My mother sent me this today:
This was found in an old monastery manuscript – a happy and gratifying thought for victims of book theft:
For him that stealeth, or borroweth and returneth not, this book from its owner, let it change into a serpent in his hand and rend him. Let him be struck with palsy, and all his members blasted. Let him languish in pain crying aloud for mercy, and let there be no surcease to his agony until he sing in dissolution. Let bookworms gnaw his entrails in token of the Worm that dieth not, and when at last he goeth to his final punishment, let the flames of Hell consume him forever.
Think it was a warning? Does she know about all the… damn it, no way am I gonna incriminate myself here.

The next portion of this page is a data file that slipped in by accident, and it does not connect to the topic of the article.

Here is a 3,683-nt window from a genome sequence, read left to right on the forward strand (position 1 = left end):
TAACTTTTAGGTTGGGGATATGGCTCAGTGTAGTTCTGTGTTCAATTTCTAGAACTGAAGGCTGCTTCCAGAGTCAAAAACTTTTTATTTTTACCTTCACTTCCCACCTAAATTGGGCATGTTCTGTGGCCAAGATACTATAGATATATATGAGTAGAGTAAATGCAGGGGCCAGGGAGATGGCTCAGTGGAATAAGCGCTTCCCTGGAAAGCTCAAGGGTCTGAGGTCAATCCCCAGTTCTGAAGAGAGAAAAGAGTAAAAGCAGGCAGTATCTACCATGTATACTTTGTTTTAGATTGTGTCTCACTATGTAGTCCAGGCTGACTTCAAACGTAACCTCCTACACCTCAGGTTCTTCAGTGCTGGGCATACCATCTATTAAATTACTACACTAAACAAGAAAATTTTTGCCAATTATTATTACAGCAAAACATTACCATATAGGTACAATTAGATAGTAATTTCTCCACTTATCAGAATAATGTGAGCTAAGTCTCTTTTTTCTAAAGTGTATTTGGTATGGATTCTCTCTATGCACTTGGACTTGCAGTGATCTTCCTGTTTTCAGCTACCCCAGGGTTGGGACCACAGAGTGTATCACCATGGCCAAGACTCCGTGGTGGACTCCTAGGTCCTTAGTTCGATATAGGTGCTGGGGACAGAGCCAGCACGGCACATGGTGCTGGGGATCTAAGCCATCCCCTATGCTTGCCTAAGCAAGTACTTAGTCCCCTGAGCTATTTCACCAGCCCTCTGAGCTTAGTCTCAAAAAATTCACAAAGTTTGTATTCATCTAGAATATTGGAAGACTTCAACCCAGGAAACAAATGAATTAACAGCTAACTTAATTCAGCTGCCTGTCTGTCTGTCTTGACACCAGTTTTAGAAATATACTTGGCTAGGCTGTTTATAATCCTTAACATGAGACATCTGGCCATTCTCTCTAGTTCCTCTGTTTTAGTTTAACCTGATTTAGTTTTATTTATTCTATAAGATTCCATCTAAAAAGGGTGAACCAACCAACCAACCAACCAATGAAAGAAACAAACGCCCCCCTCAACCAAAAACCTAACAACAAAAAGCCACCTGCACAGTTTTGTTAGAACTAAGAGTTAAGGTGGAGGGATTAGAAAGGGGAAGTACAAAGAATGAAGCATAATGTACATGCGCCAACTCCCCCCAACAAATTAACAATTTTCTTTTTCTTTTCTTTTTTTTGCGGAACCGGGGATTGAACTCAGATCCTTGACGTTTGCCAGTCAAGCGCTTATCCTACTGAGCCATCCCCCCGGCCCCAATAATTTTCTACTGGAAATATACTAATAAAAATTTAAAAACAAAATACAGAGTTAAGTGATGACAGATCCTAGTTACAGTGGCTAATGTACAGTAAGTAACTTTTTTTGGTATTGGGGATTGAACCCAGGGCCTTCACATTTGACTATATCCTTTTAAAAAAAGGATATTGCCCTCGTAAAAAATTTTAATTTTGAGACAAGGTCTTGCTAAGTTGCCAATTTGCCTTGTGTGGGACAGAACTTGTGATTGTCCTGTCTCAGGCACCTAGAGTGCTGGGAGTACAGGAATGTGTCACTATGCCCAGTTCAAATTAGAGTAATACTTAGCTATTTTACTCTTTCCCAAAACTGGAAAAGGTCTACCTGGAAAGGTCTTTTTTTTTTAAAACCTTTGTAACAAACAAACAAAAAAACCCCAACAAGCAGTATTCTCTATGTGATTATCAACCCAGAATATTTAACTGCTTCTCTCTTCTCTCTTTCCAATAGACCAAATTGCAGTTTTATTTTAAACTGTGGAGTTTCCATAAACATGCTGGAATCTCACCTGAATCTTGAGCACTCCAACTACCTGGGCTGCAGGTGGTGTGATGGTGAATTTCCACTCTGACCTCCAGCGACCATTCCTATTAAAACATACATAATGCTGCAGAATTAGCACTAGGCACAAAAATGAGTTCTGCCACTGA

I will, however, allow that what goes around, comes around. Just this weekend, I found a replacement copy of Flowers for Algernon – which can currently be found on my daughter’s bookshelves – and A Clockwork Orange – which never even made it to my shelves, just went straight from my hands to my son’s. I regularly visit their rooms to retrieve all the tasty morsels they’ve thieved, only a few of which have my father’s name in the front.
The irony in all of this is that my mother and I don’t share the same taste in books. My father, on the other hand… I hope he doesn’t start writing curses in any of his books.
P.S. Do you suppose this curse has any posthumous effects? If so, I pray my grandmother didn’t have any particular attachment to the Anne Frank short stories. I’m checking my members for blasting.